Bank of America (BAC) shareholders have experienced huge losses in the past few weeks, and at around $6.15/share, BAC could very well be trading under $6 by next week. The recent sell-off can be attributed to the apparent fear and anger that investors have towards Bank of America. With all the media and analysts predicting doom and gloom for Bank of America, it is very easy to get sucked into the whirlwind of emotion surrounding this stock.
People Are Afraid
Everywhere you turn there is some analyst saying that Bank of America needs to raise $50 billion in capital in order to meet Basel III and future lawsuit obligations, or Bank of America's book value is inflated by up to $200 billion, or Bank of America has untold sovereign risk exposure in Europe. Sometimes analysts even use misleading phrases like "Bank of America only has $65 billion in equity left", as if share price has any impact on Bank of America's ability to continue operating. I could go on and on, but you get the picture. I am going to go through four of these unfounded fears, and disprove them. I will be using publicly available information obtained from Bank of America's most recent 10-Q.
Fear 1: Bank of America Needs to Raise More Capital
This is not true. A few weeks ago I wrote an article outlining how Bank of America does not need any more Tier 1 common capital. In this article I assume a worst case scenario of a complete and immediate write down of all 30 day past due loans (with no recovery rates, cure rates etc.) I am not going to rehash the article, you can read it here. Needless to say, even with the immediate write-down, and all the provisions for lawsuits and loan buybacks Bank of America would fall in line easily with Basel III requirements.
The math they came to get BAC to Basel I T1C in line with C they need about $40-$50bn.
It is ridiculous that this analyst is making one-sided statements that Bank of America will need to raise capital because Citigroup (C) has will have a 8-9% Tier 1 ratio years before it is required. Big banks will not need to have that high of a ratio for years. The analyst is also disregarding the huge amount of non-core assets on Bank of America's balance sheet, which could easily be sold, and reduce risk weighted capital, while increasing Tier 1 capital.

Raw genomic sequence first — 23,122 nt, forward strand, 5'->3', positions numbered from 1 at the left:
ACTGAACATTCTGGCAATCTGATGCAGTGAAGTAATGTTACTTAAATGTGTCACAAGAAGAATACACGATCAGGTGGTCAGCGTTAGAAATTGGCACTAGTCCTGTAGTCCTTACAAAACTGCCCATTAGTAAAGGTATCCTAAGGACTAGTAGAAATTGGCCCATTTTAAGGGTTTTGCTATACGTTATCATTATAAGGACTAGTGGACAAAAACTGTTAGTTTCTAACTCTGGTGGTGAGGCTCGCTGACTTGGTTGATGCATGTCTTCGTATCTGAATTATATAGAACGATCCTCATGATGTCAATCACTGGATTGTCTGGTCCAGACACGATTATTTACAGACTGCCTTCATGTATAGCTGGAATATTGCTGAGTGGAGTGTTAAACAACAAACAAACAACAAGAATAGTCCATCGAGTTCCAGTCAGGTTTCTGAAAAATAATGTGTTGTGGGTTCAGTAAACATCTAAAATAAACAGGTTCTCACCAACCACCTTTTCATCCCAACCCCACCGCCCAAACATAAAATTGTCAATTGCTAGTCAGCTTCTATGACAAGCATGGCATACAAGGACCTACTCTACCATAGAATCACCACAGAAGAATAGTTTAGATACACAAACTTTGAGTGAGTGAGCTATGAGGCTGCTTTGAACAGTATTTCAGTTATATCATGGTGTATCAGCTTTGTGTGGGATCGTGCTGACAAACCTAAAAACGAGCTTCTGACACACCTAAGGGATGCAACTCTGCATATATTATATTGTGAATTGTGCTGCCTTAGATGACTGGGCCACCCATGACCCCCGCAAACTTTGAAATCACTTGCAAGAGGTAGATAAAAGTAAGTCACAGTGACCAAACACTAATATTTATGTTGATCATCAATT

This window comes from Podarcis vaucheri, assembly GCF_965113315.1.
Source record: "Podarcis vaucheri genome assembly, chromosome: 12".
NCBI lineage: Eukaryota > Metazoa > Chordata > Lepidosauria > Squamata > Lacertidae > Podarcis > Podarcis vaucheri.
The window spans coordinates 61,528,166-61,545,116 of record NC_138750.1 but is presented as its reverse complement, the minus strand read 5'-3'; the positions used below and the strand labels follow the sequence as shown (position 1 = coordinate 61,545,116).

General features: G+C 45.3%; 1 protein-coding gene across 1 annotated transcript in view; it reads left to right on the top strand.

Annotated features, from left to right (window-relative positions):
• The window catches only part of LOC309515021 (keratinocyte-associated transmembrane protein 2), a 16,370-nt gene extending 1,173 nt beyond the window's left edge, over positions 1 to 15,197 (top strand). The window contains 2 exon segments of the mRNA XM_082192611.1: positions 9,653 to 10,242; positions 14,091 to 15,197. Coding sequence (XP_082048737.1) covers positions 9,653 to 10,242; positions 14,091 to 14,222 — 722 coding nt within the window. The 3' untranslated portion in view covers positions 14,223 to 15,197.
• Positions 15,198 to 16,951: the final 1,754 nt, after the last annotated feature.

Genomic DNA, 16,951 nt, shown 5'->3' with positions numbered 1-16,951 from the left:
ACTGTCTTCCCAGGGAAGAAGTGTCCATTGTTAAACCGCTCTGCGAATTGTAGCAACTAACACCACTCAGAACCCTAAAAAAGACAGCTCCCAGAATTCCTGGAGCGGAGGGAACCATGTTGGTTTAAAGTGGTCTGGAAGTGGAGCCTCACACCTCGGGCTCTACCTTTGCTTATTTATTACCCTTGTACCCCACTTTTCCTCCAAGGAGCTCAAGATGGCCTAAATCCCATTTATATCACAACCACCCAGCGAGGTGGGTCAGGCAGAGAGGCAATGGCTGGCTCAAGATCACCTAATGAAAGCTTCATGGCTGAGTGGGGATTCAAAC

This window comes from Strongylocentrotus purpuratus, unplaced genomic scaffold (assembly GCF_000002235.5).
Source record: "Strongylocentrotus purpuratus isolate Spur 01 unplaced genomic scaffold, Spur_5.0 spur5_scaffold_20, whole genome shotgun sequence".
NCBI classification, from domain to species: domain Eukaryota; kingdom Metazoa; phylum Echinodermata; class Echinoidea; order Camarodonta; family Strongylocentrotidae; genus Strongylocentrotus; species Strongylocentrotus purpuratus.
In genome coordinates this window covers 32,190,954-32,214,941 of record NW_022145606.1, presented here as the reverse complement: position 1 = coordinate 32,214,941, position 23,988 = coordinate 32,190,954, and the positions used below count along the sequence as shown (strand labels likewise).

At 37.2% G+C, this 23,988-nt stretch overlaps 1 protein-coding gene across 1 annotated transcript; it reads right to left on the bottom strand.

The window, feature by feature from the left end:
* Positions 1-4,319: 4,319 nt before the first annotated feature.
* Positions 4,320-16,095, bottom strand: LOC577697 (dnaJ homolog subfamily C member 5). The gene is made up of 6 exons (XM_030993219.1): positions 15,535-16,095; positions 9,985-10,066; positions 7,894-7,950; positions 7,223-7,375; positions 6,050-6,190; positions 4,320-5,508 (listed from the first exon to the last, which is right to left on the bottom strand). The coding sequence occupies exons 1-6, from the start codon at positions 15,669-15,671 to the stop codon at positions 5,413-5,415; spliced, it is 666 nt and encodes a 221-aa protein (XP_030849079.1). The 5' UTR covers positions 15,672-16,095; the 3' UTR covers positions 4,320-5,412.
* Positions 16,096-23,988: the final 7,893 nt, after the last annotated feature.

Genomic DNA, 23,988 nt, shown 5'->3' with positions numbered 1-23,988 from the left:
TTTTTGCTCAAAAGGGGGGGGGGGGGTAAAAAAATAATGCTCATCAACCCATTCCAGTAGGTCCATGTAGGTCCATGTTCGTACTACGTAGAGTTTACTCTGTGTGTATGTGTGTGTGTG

Fear 2: Bank of America's Book Value is Overstated by $100-200 Billion
According to Bank of America's 10-Q, Tangible Book Value is around $12.65 a share. This is excluding intangible assets such as goodwill. I guess ZeroHedge, and has-been trader/criminal, Henry Bloget, know more than Bank of America's auditors and management. Not likely.
Fear 3: Bank of America Has Huge Sovereign Exposure to the PIIGS
Again, lets go into Bank of America's 10-Q and get the facts, not conjectures and theories based on emotions and opinions. Page 106 shows that total sovereign exposure is a mere $119 million (after applying CDS that Bank of America bought to protect itself from losses).
Fear 4: Bank of America's CDS are at 395 bps Bankruptcy is Days Away.
I don't know if the CDS spike is due to the stock price decline or vice versa, but Bank of America is not going bankrupt anytime soon. According to its 10-Q, Bank of America has cash and cash equivalents equal to $119 billion, $20 billion in liquid short term investments, and trading assets outnumber trading liabilities by around $75 billion. To top it off, Bank of America has enough cash to payoff all of its short-term debt today, and still service it's long-term debt.
I am not saying there is no risk associated with Bank of America. Check my research, and make your own decision. This stock is ruled by headlines and fear, plain and simple. Analysts keep saying that the market believes they need to raise more capital, but the market is not always right. I think that it is quite possible for BAC to drop to $5/share in the short term, but it is a great long-term investment for a brave value investor. Stop listening to the headlines and fearmongers, don't follow the herd, do the research, and make your own decision.